Apple reveals iPadOS at WWDC19
Cupertino's tablet range breaks free of iOS with new dedicated software
After nearly a decade of joint development alongside the iPhone, Apple has finally given the iPad its own operating system.
The predictably-named iPadOS builds on the strategy of making the iPad a true flagship product in its own right that sits at the midpoint between smartphone and laptop.
On the more mobile-flavour side, this means a new Home screen layout with Today View option and more apps displayed per page. It also means more functionality for the Apple Pencil, with users able to mark up and send webpages, documents and emails by swiping the stylus from the corner of the screen. The latency of the Apple Pencil has also been cut down from 20ms to just 9ms.
On the more desktop-feel side, there are features like an enhanced Files app with support for iCloud Drive and external drives, such as USB-C drives, memory cards and SMB file servers, to facilitate document sharing and collaboration. It also brings better Safari performance - includingthe ability to autom-optimise web pages for iPad - and improved text editing thanks to increased gesture support, with new shortcuts for common tasks like cut, copy and paste.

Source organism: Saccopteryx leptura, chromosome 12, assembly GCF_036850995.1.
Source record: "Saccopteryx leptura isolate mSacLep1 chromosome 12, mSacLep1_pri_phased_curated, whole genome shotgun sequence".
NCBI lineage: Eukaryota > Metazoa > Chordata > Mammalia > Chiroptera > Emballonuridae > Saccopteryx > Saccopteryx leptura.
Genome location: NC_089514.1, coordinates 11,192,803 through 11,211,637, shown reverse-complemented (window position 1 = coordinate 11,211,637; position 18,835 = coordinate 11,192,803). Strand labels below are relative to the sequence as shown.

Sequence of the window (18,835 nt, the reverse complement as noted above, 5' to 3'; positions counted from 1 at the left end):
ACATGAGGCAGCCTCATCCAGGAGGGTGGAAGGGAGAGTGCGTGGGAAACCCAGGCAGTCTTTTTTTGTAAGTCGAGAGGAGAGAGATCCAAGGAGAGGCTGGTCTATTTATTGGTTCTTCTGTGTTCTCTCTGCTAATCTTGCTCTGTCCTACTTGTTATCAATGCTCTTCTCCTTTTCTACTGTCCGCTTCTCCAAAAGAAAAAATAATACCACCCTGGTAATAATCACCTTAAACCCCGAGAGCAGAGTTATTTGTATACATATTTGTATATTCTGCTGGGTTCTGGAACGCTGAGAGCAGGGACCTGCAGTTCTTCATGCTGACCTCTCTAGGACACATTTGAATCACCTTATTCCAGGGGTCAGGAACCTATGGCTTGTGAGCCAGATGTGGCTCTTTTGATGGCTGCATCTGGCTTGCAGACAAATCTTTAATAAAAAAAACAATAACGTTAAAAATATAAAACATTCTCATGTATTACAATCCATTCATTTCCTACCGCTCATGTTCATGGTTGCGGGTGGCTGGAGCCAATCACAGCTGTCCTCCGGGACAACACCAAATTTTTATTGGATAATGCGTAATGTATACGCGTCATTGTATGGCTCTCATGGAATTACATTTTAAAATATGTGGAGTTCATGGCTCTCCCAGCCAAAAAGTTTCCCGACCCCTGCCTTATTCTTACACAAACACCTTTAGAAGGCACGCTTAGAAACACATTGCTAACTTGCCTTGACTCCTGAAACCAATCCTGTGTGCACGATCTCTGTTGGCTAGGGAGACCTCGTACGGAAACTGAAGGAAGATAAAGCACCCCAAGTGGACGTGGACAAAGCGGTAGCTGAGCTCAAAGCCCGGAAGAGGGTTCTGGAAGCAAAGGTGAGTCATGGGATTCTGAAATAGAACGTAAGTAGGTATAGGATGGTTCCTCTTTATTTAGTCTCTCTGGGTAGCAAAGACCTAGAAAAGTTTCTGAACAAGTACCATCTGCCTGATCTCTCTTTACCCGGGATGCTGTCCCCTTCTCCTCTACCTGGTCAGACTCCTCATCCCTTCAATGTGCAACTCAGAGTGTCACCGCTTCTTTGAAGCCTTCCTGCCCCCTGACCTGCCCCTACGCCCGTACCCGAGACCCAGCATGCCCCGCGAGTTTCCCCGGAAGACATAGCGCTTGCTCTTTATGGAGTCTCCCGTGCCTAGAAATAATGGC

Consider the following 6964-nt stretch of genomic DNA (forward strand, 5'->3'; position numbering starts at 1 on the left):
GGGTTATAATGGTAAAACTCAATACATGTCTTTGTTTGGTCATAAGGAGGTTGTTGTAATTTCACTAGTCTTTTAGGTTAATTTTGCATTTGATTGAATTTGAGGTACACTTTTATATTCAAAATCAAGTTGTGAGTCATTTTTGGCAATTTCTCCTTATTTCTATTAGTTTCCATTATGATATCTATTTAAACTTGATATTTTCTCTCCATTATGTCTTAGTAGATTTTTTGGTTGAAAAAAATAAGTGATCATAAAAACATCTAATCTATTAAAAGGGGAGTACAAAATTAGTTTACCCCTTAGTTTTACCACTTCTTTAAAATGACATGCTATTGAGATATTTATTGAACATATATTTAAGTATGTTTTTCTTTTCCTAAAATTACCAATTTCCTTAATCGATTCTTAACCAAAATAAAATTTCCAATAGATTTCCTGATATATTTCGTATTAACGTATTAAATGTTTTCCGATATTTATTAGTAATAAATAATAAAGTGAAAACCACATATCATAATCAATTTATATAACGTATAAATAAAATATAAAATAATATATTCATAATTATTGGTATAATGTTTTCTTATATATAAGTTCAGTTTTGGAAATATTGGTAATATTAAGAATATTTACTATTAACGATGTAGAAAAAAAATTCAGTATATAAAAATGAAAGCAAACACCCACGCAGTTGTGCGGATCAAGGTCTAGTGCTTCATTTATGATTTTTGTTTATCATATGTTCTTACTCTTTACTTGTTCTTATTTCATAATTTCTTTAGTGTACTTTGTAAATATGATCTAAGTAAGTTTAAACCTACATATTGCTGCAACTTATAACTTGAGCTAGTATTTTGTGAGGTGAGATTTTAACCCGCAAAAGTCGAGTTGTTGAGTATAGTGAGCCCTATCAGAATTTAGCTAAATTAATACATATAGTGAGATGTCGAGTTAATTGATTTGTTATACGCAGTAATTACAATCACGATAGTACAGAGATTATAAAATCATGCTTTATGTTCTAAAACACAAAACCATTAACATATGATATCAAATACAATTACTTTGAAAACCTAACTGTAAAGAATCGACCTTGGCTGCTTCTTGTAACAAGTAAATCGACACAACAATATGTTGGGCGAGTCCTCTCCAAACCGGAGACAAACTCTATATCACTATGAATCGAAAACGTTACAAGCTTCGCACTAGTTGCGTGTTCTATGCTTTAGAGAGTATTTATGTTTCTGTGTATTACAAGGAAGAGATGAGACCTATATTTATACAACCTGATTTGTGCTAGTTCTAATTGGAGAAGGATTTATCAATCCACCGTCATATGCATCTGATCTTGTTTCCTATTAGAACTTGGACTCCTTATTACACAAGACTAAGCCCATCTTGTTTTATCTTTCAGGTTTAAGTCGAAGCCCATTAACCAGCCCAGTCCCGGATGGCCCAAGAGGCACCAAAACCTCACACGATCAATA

Other features include the popular Dark Mode, which is also being introduced with iOS 13, custom fonts, a floating keyboard with support for QuickPath, and Sign In with Apple.
"iPad transforms how people work and express their creativity, and with iPadOS, we're taking it even further by delivering exciting capabilities that take advantage of its large canvas and versatility," said Craig Federighi, Apple's SVP of software engineering.
iPadOS is compatible with iPad Air 2 and later, all iPad Pro models, iPad 5th generation and later and iPad mini 4 and later. It's available to developers immediately in beta and there will be a public beta starting at the end of June. Those who wish to wait and receive the fully formed OS will be able to get it as a free update in autumn.
All images: Apple
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